Another post not about China, but at least it’s about a place in Asia. This is mission creep happening in real time: The scope of this blog is changing and has changed from “Charles’s activities in China” to “Charles’s activities.” This is the stuff of project management nightmares.
I went to Siem Reap, Cambodia in early December to run in a half marathon. For those unfamiliar with Cambodian geography (including me before going there), Siem Reap is the home of Angkor Wat (of World Wonder fame in the video game Civilization). Siem Reap is in the GMT +7 time zone, which is unfortunate given the name of this blog.
Traveling to Siem Reap
I ate at the McDonalds at Beijing Airport before flying (I usually eat junk food when travelling). They had a featured item of Thai pulled chicken on black-colored bread, which is a marketing gimmick that uses squid ink (I think) to color the buns. Maybe it’s the fast-food analogue to squid ink pasta. The sandwich wasn’t very good:
, hand for scale.
I had a stopover at Kunming airport in Yunnan (a mountainous province in southern China that is famous for having lots of ethnic minorities). One of my grandmothers grew up in Kunming, or at least spent a lot of time there. The airport was very nice:
Based on the view from the airport entrance, Kunming looks like a place worth visiting:
As can be seen in the photo above right, the airport had a heavy security presence. I suspect this had something to do with the terrorist attack in Kunming a couple years ago (a group of baddies armed with big knives went through the train station and killed like 30 people).
The airport also had a display of scorpions (lobsters?) and scorpion-infused liquor next to the customs entrance:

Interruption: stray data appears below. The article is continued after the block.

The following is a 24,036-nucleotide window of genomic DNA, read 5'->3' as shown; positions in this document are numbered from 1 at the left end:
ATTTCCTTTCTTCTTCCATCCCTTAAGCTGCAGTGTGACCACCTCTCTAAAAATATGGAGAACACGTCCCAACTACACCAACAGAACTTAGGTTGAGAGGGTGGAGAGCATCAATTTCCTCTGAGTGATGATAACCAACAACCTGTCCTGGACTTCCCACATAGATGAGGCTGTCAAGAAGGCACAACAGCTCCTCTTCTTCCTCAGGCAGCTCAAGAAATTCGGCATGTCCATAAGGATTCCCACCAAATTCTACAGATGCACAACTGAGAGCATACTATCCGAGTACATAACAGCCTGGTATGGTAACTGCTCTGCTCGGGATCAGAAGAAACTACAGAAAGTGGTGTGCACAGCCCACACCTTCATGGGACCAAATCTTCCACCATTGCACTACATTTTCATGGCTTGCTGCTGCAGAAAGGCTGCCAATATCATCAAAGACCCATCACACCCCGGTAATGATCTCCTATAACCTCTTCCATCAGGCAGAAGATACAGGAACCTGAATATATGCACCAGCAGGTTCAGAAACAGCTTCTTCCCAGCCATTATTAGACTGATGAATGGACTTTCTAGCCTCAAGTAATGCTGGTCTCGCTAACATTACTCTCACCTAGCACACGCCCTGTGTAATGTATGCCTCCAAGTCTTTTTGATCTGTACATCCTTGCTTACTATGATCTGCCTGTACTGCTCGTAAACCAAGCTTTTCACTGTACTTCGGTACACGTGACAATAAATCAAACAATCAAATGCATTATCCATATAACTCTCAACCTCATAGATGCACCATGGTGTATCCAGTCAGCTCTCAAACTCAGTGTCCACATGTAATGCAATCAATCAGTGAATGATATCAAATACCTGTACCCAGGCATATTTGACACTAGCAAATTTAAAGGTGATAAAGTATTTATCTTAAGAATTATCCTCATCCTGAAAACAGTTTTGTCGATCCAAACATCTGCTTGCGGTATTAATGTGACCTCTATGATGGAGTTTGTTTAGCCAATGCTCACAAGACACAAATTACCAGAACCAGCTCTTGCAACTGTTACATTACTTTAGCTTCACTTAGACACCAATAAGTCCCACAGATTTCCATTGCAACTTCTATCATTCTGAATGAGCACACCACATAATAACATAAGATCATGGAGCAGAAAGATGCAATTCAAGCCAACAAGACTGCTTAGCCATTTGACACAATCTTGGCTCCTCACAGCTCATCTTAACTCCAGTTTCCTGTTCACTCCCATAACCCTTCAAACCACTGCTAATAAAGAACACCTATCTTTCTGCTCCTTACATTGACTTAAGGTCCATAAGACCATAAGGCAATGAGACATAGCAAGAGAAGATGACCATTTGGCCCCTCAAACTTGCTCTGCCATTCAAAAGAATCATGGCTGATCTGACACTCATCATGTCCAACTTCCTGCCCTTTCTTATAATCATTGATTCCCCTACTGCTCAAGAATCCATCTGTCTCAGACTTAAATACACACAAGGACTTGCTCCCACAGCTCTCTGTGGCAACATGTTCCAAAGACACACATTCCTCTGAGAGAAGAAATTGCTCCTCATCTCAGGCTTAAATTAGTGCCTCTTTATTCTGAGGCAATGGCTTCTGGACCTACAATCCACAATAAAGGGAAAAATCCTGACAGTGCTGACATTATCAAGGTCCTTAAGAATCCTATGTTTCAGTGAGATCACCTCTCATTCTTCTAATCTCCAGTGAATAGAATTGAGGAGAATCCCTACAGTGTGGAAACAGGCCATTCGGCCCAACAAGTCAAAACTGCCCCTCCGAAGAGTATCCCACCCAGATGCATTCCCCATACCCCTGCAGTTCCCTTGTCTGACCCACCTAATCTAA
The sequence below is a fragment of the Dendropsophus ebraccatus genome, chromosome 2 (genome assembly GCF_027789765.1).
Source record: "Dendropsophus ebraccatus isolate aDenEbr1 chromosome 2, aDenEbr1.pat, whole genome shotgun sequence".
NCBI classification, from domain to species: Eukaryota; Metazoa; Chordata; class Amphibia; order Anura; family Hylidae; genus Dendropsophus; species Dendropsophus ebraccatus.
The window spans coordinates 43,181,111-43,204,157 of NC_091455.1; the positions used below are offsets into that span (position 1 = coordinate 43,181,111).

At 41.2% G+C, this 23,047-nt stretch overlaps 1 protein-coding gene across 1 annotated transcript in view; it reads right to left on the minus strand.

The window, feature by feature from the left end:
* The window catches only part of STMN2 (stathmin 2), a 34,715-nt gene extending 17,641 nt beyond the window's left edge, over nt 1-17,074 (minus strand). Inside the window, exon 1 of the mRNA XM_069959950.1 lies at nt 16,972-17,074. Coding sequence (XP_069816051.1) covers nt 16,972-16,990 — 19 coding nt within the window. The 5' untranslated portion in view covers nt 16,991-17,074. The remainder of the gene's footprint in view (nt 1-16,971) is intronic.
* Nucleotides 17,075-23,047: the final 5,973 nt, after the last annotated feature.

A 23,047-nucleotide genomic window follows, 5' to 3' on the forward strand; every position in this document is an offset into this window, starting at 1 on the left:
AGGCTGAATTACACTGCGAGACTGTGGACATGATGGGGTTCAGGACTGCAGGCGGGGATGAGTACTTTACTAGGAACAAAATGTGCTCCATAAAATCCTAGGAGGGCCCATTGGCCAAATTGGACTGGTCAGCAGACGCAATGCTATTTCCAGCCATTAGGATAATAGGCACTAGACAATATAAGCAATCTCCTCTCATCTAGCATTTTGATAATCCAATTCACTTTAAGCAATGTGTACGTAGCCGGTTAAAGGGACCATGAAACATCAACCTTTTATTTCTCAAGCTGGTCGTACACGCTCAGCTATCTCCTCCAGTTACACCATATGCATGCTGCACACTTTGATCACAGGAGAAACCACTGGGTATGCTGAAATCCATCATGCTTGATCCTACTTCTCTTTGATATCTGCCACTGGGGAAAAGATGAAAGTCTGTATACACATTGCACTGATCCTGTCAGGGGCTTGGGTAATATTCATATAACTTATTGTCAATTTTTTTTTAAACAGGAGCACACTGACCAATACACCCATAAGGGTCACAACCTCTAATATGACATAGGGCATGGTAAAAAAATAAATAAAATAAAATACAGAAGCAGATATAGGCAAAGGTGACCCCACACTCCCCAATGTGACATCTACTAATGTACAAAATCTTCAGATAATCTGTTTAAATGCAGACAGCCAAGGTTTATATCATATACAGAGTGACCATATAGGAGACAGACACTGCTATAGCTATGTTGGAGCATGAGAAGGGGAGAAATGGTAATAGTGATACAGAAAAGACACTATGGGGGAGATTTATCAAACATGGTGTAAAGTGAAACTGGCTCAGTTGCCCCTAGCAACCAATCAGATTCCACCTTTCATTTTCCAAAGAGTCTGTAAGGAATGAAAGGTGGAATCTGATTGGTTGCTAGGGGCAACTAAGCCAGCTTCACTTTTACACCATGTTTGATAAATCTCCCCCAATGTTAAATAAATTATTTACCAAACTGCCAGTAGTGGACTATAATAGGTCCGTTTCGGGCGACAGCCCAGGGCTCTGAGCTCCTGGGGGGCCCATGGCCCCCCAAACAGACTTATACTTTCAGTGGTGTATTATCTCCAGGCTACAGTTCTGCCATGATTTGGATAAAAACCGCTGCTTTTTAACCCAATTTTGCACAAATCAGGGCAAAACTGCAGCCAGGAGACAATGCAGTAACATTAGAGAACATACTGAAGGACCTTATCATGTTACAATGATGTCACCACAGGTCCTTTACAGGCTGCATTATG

Minor observations about Siem Reap
Anyway, onto Siem Reap proper. First, a brief discussion about transportation. The main way other than walking that tourists get around is via tuk-tuk (where the “u” is pronounced “oo”). A tuk-tuk is a rickshaw pulled by a motorcycle. Here’s a shot from riding inside a tuk-tuk:
The way you refuel a tuk-tuk is that you pull up to a roadside stand and the person who runs the stand will fill your tank from a liquor bottle filled with gasoline:
Speaking of transportation, the folks at Stanford Public Safety would probably be nervous wrecks during a visit to Siem Reap:
Next, a word about petty peddlers. There was a huge market area with hundreds of stands selling everything: vegetables, fish, sandals, fake brand clothes, etc. One of my friends lost his luggage so we visited some of the clothes stands. I bought a wide-brimmed twine hat to use in the race and in general tourism. The market clearly was not up to the fire code:
The main things to see there were ruins associated with the old Angkor/Khmer empire, including the famous Angkor Wat complex. Anyway, here are some outdoor photos of the Angkor Wat complex:
Some indoor photos:
The area has something like 200 different ruins, many of which are as grand as Angkor Wat. The various buildings had different roles and were constructed over the span of hundreds of years. Some buildings were governmental, and others were religious (devoted to various Hindu deities, and also Buddhist ones). Apparently there were a lot of Hindus in Cambodia way back when. According to the tuk-tuk driver, the local people are descended from Indian men and Chinese women.